Networks can be useful, but Dr. Hautvast thinks they should be more than long lists of names and addresses. It is much better to have in-depth cooperation with a small number of institutions and to share money for training. One advantage of a small network with close institutional involvement is that trainers in one institution are familiar with the background that students come from and the type of work and conditions they will go back to in their own countries.

Sometimes it seems that international agencies are competing to establish training programmes rather than co-operating. Dr. Hautvast thought, for example, that the FAO should not carry out its own training programmes; universities are better equipped to be training agencies.

Finally, he observed that co-operation requires time, patience, friendship, and some "easy" money, i.e. flexible-use money.

He thought that the biggest challenge for the IUNS is to find ways to help Africa meet its needs for trained manpower in nutrition and for nutrition programmes.

Dr. James Olson opened his presentation by noting that developed countries sometimes feel, to those living in them, as if they are declining or disintegrating rather than continuing to develop. Developed countries and their people have their own distinct problems.

In co-operation between institutions in developed and developing countries the personal aspect is very important. Both sides need to care about some part of a project, and there must be ability on both sides. Dr. Olson's formula for successful intercultural cooperation was summarized by three nutritiona ssociated acronyms: MEAT, FISH, and OVOVEG. MEAT stands for the attributes of mutuality, equality, ability, tolerance; FISH represents focus, initiative, sincerity, helpfulness; and OVOVEG stands for organization, vitality, originality, vision, equanimity, and graciousness. These ingredients, carefully mixed and allowed to mature over time, provide a recipe for lasting, mutually satisfying working relationships.

In co-operative activities, education can be the catalyst, i.e. working with bright young people. The types of activities in nutrition where education can prevail are research projects or surveys, training courses or conferences, or planning exercises and development of policies. Projects can be limited in size, e.g. lecturing for six months, or of medium size (several years), or large and extending over a long period. The bigger the project, the more time required. In the first two years, you and your counterpart(s) are just beginning to relate to one another. Unfortunately, few agencies fund projects far enough in advance to allow the time needed for their completion. Dr. Olson noted a number of ambitious projects that were cut off by the granting agency after only four years - too soon to expect sustained, successful collaboration to have developed.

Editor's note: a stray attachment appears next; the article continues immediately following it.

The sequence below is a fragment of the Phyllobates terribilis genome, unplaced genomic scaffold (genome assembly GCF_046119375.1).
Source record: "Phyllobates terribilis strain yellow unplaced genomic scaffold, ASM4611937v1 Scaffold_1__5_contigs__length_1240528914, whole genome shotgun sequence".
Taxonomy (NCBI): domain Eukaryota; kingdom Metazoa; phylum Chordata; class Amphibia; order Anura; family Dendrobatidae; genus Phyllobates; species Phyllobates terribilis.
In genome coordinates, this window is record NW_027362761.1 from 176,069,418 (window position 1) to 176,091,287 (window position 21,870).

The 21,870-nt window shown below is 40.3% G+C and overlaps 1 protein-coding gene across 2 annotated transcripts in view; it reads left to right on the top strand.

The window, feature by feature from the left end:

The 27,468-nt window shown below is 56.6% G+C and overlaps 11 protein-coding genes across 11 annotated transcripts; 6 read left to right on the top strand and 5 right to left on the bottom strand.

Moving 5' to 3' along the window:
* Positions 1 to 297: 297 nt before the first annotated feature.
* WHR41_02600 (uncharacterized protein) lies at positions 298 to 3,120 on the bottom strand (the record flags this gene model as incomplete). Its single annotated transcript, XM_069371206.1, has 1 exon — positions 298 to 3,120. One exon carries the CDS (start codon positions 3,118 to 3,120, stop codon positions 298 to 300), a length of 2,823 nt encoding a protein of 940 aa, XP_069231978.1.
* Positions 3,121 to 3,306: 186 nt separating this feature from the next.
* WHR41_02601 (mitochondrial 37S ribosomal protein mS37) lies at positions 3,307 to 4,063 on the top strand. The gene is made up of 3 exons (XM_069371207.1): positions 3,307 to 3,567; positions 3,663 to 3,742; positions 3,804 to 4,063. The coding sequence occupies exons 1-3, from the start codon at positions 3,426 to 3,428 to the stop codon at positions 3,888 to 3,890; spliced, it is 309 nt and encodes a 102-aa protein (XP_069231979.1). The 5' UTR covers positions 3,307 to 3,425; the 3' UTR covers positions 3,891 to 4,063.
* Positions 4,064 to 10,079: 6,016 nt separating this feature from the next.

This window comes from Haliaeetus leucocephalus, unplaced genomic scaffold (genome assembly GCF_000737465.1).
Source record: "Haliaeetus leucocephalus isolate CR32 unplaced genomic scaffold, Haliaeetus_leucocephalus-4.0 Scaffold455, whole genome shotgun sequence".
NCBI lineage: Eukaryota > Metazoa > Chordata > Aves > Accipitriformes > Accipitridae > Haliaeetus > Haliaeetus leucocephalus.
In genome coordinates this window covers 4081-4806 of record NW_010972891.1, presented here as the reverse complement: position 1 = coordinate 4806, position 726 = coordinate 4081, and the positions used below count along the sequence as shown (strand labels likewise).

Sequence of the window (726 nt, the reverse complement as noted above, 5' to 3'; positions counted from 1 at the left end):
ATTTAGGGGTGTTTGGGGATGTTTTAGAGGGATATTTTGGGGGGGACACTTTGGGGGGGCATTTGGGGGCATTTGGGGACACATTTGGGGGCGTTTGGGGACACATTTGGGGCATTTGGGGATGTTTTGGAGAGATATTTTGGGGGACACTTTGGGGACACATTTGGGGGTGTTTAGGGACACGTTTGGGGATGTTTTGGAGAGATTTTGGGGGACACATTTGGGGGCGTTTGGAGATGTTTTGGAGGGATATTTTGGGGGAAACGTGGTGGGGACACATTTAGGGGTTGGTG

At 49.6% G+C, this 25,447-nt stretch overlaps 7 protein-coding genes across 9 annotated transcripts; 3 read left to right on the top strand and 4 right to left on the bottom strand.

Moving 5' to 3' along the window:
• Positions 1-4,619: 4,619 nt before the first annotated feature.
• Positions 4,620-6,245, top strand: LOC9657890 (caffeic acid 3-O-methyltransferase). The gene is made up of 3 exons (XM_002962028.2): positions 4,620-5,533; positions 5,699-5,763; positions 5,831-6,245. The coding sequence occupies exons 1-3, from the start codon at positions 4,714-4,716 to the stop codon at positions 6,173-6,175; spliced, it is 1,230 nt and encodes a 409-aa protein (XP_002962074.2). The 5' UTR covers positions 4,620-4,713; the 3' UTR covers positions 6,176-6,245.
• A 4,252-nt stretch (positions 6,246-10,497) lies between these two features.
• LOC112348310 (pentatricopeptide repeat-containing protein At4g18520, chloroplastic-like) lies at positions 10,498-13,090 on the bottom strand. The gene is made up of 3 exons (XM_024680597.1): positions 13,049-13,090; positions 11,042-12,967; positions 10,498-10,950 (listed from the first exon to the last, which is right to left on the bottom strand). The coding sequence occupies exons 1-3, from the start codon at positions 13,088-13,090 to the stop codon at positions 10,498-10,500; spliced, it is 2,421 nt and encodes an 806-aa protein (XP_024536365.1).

Dr. Olson suggested appropriate objectives for guest scientists planning to work in a developing country:

Among the joys of working in another country may be that more varied problems are encountered and can be studied, and broader resources can be applied. Professional interaction can be rewarding, and the intercultural ties that emerge may be lasting. There is also the possibility of benefiting more people from one's work than would be possible if one stayed at home.

Against this, the personal limitations for scientists going from a developed country to work in a developing one may be the higher costs of research equipment and consumables and the probability of poorer funding. In addition, they are isolated from their own society and from what is happening on the frontiers of their science. Productivity is likely to decrease and career development to be slower.

Dr. Olson listed nine special concerns for a developed-country scientist working in a developing country:

At present the most needy developing or least-developed countries are in Africa and parts of Asia. Dr. Olson thought that international and bilateral agencies have over-focused on basic studies underlying applied programmes. More useful approaches might be support of a university nutrition programme or the survey-intervention-evaluation triad. Public education and policy change are much more difficult. What might be the role of the IUNS? He suggested support for conferences, training, and advisory work.

Points from the discussion

Speakers from developing countries spoke of the danger of visiting scientists coming with patronizing attitudes. Collaborative projects should aim for some social and economic payoffs within the country. India has stopped the export of blood samples for research analysis on the grounds that it is better for the equipment, method, and knew-how to be established in the country where the project is.

Foreign experts often do not take the time to understand the people or to become familiar with the extent of variations within the country. For example, people in developing countries would like to have healthy food habits but do not want to lose their traditions. It is very difficult to have the same food and nutrition policy nationwide. What is needed is to have more general guidelines that can be adapted to local circumstances.

On the subject of international courses, the chairman observed that students away from their own backgrounds often become less inhibited and more prepared to interchange with colleagues from other countries. Another speaker suggested that training should not be one-dimensional. There should be an exchange of students from developed to developing countries as well as in the more usual direction, and an exchange of teachers. The course in Uppsala will probably soon be given in English, like the international course in Holland, to facilitate student exchange.